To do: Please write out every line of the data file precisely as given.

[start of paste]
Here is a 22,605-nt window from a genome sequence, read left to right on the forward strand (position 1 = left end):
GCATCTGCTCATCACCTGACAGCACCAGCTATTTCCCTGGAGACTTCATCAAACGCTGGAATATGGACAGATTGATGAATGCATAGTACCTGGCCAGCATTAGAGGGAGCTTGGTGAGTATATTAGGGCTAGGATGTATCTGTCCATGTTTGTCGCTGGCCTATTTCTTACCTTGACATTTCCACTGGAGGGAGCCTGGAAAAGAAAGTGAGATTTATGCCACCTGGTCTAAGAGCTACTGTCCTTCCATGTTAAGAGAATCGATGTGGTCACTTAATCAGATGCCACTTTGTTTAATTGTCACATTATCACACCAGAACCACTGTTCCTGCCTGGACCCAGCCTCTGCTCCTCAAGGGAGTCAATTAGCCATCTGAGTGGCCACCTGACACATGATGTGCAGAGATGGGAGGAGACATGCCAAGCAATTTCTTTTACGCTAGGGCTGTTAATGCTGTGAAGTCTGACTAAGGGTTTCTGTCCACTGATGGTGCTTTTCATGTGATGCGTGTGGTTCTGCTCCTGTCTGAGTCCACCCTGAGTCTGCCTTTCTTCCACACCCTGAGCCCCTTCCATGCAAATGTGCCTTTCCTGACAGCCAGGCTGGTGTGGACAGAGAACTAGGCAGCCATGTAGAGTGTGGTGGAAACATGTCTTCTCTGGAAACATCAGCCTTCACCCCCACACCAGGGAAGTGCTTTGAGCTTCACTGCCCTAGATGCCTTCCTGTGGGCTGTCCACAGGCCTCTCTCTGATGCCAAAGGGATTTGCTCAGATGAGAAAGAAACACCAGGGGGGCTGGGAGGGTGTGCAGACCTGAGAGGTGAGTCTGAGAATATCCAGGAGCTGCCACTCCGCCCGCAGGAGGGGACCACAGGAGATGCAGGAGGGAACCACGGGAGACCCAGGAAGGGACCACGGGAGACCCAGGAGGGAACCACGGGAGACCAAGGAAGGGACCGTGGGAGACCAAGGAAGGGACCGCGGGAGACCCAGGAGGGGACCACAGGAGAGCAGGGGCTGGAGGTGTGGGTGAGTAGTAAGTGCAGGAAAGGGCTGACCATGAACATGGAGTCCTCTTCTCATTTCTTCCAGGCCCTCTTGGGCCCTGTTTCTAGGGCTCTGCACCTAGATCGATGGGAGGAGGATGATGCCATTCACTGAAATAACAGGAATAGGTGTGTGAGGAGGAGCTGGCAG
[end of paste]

Here is a 22,605-nt window from a genome sequence, read left to right on the forward strand (position 1 = left end):
GCATCTGCTCATCACCTGACAGCACCAGCTATTTCCCTGGAGACTTCATCAAACGCTGGAATATGGACAGATTGATGAATGCATAGTACCTGGCCAGCATTAGAGGGAGCTTGGTGAGTATATTAGGGCTAGGATGTATCTGTCCATGTTTGTCGCTGGCCTATTTCTTACCTTGACATTTCCACTGGAGGGAGCCTGGAAAAGAAAGTGAGATTTATGCCACCTGGTCTAAGAGCTACTGTCCTTCCATGTTAAGAGAATCGATGTGGTCACTTAATCAGATGCCACTTTGTTTAATTGTCACATTATCACACCAGAACCACTGTTCCTGCCTGGACCCAGCCTCTGCTCCTCAAGGGAGTCAATTAGCCATCTGAGTGGCCACCTGACACATGATGTGCAGAGATGGGAGGAGACATGCCAAGCAATTTCTTTTACGCTAGGGCTGTTAATGCTGTGAAGTCTGACTAAGGGTTTCTGTCCACTGATGGTGCTTTTCATGTGATGCGTGTGGTTCTGCTCCTGTCTGAGTCCACCCTGAGTCTGCCTTTCTTCCACACCCTGAGCCCCTTCCATGCAAATGTGCCTTTCCTGACAGCCAGGCTGGTGTGGACAGAGAACTAGGCAGCCATGTAGAGTGTGGTGGAAACATGTCTTCTCTGGAAACATCAGCCTTCACCCCCACACCAGGGAAGTGCTTTGAGCTTCACTGCCCTAGATGCCTTCCTGTGGGCTGTCCACAGGCCTCTCTCTGATGCCAAAGGGATTTGCTCAGATGAGAAAGAAACACCAGGGGGGCTGGGAGGGTGTGCAGACCTGAGAGGTGAGTCTGAGAATATCCAGGAGCTGCCACTCCGCCCGCAGGAGGGGACCACAGGAGATGCAGGAGGGAACCACGGGAGACCCAGGAAGGGACCACGGGAGACCCAGGAGGGAACCACGGGAGACCAAGGAAGGGACCGTGGGAGACCAAGGAAGGGACCGCGGGAGACCCAGGAGGGGACCACAGGAGAGCAGGGGCTGGAGGTGTGGGTGAGTAGTAAGTGCAGGAAAGGGCTGACCATGAACATGGAGTCCTCTTCTCATTTCTTCCAGGCCCTCTTGGGCCCTGTTTCTAGGGCTCTGCACCTAGATCGATGGGAGGAGGATGATGCCATTCACTGAAATAACAGGAATAGGTGTGTGAGGAGGAGCTGGCAG